BRADENTON, Fla. – Orioles manager Buck Showalter is considering opening the season with a short bench in order to keep a 13th pitcher on the 25-man Opening Day roster.
“This time of year, you’re considering everything,” Showalter said before the Orioles’ Grapefruit League game against the Pittsburgh Pirates at McKechnie Field. “You say, ‘What really impacts your team when you’ve got seven or eight guys who play every day? Is it the 13th pitcher or the fourth bench player who doesn’t play much?’ ”
First baseman Chris Davis, center fielder Adam Jones and right fielder Nick Markakis all played in 160 games, and third baseman Manny Machado played in all 156 games before his season ended with a left knee injury. Shortstop J.J. Hardy appeared in 159 games.
Showalter has said this spring that he’s not taking that durability for granted and has lauded the club’s depth at various positions. But it’s the deep pitching that might make Showalter keep an extra pitcher at the start of the regular season.
Much will depend on Machado’s recovery. If he hasn’t recovered fully from offseason knee surgery in time for Opening Day, Ryan Flaherty — who is the leading candidate for the starting second base job — would likely shift to third base and Jemile Weeks would then become the favorite to play second base.
If Flaherty and Weeks are both everyday players in Machado’s absence, the club would still need a utility infielder. Top position player prospect Jonathan Schoop has had a spectacular spring — he is 9-for-17 with three doubles, one home run and five RBIs — and is giving the Orioles a difficult decision.
“He might be continuing to make it an easy decision,” Showalter said. “There’s a lot of ways to look at that. We came in here completely wide open there. It still is.”
It also would create a tough decision among outfielders. With Jones, Markakis, David Lough and Nelson Cruz entrenched, there is just one spot left between Steve Pearce, Nolan Reimold, Delmon Young and Henry Urrutia.
But with 11 pitchers out of options, including left-hander Zach Britton and right-hander Josh Stinson, having 13 pitchers would allow the Orioles to keep an extra player in the bullpen without risking losing him on waivers.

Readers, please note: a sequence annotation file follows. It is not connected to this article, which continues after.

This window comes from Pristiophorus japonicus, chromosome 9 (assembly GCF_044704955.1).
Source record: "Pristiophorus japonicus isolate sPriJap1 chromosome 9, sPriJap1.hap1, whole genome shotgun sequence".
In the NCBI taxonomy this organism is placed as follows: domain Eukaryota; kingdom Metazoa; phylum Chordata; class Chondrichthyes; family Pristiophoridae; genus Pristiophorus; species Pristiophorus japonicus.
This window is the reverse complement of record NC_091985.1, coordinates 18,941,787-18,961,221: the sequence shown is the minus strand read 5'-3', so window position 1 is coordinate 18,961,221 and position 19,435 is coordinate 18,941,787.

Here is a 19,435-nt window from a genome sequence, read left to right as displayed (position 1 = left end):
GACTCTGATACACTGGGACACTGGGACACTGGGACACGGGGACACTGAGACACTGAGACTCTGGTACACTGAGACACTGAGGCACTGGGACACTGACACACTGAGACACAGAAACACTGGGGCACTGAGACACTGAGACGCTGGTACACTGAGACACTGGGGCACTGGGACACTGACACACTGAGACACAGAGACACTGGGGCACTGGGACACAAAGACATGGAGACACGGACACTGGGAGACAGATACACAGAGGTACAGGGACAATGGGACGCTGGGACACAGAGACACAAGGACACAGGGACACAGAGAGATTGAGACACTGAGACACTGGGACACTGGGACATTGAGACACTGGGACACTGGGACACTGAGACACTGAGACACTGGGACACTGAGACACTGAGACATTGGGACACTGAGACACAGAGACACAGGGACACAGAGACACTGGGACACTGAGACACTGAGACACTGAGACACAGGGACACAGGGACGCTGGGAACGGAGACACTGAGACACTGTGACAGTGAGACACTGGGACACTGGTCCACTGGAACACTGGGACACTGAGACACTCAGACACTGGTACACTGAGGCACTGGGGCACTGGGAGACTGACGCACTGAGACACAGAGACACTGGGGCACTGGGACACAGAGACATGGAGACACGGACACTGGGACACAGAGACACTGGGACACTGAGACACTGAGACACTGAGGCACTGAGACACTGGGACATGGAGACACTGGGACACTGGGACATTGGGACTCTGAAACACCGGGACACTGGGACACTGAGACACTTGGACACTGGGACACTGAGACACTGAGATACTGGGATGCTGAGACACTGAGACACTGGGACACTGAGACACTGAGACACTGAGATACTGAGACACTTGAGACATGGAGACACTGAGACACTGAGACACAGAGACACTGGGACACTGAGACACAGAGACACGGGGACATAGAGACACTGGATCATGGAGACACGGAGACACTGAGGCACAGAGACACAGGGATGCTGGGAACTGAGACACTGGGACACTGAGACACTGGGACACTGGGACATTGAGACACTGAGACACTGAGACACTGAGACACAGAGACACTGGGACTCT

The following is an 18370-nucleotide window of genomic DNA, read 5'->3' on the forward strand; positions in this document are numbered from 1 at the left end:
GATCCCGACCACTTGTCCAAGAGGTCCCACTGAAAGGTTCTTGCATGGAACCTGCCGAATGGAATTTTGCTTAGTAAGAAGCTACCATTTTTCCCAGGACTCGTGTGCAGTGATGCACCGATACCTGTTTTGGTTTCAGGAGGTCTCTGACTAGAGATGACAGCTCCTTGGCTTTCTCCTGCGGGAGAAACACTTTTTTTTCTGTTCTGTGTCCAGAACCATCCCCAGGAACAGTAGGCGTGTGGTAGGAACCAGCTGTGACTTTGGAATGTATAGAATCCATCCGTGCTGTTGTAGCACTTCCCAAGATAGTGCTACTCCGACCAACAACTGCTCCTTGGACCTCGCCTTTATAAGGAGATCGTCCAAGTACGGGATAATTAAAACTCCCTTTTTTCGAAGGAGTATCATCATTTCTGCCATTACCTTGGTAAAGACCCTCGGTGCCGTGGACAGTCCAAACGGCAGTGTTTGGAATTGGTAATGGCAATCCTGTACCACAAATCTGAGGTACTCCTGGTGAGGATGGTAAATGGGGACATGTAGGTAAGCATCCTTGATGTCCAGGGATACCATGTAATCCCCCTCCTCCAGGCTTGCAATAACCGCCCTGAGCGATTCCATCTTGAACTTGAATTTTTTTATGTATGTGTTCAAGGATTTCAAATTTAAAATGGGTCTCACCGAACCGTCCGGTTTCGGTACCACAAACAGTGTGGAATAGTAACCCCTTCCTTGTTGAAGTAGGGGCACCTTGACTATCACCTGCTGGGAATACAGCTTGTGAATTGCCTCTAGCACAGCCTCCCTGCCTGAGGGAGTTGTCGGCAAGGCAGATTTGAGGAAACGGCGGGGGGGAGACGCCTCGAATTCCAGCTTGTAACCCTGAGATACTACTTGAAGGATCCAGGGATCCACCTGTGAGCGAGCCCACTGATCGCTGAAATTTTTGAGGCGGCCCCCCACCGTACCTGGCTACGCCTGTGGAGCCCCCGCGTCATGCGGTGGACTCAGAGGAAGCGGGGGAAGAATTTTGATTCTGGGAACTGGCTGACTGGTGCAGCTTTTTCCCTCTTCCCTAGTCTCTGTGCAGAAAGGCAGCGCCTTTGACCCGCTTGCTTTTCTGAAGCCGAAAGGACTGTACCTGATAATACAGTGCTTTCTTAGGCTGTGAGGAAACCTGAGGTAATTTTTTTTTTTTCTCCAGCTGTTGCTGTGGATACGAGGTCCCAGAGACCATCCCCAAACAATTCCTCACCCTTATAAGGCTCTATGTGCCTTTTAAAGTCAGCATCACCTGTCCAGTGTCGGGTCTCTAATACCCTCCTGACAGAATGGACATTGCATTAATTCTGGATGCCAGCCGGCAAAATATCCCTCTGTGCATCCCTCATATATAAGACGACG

Almanzar adjusting well
Michael Almanzar, the club’s Rule 5 selection, had just one hit in his first nine at-bats this spring, but he seems to be getting comfortable at the plate.
The 23-year-old infielder hit his first major league spring training home run Monday, a two-run blast in the seventh inning of the Orioles’ 7-6 comeback win over the Pirates.
Down three runs at the time, Almanzar hit a 2-1 fastball from Pirates right-hander Duke Welker over the right-field fence to cut Pittsburgh’s lead to one run. He was 2-for-3 with a double in the game. Over his past two starts, Almanzar is 4-for-8 with two doubles, a home run and five RBIs.
“He can hit a fastball,” Showalter said. “You can project what that body is going to look like in a couple years, too. … I think it took him about a week to calm down. He was a little excited to be here and get the opportunity. That’s the way you want him to be, but he’s starting to settle down a bit and show us why we like him.”
The Orioles selected Almanzar, who hasn’t played above Double-A, from the Boston Red Sox in December. As a Rule 5 selection, he must remain on the big league roster for the entire season or the Orioles have to offer him back to Boston.
Berry happy with experience
Left-hander Tim Berry was among the latest round of cuts Monday — he was optioned to Double-A Bowie and will report to minor league camp at Twin Lakes Park — but he said he learned a lot from his first big league camp.
“It was more the experience more than anything, being in the environment every day,” Berry said. “It makes you better being around good players, and it was a good experience. I want to get back as soon as possible. … I didn’t want to come in and do too much. I wanted to do my thing and watch other people, and that’s what I did. I didn’t want to get too involved and step on each other’s toes.”
Berry, who was added to the 40-man roster this offseason, was a 50th-round pick in 2009, but he has developed into the club’s second-best left-handed pitching prospect behind Eduardo Rodriguez. He followed a strong season at High-A Frederick (11-7, 3.85 ERA) with a solid performance in the Arizona Fall League (2-0, 1.84 ERA, 14 2/3 IP).
“He’s been impressive,” Showalter said. “I can see why we protected him, and he carried over from a good fall league, and he’ll be one of the five starters in Bowie.”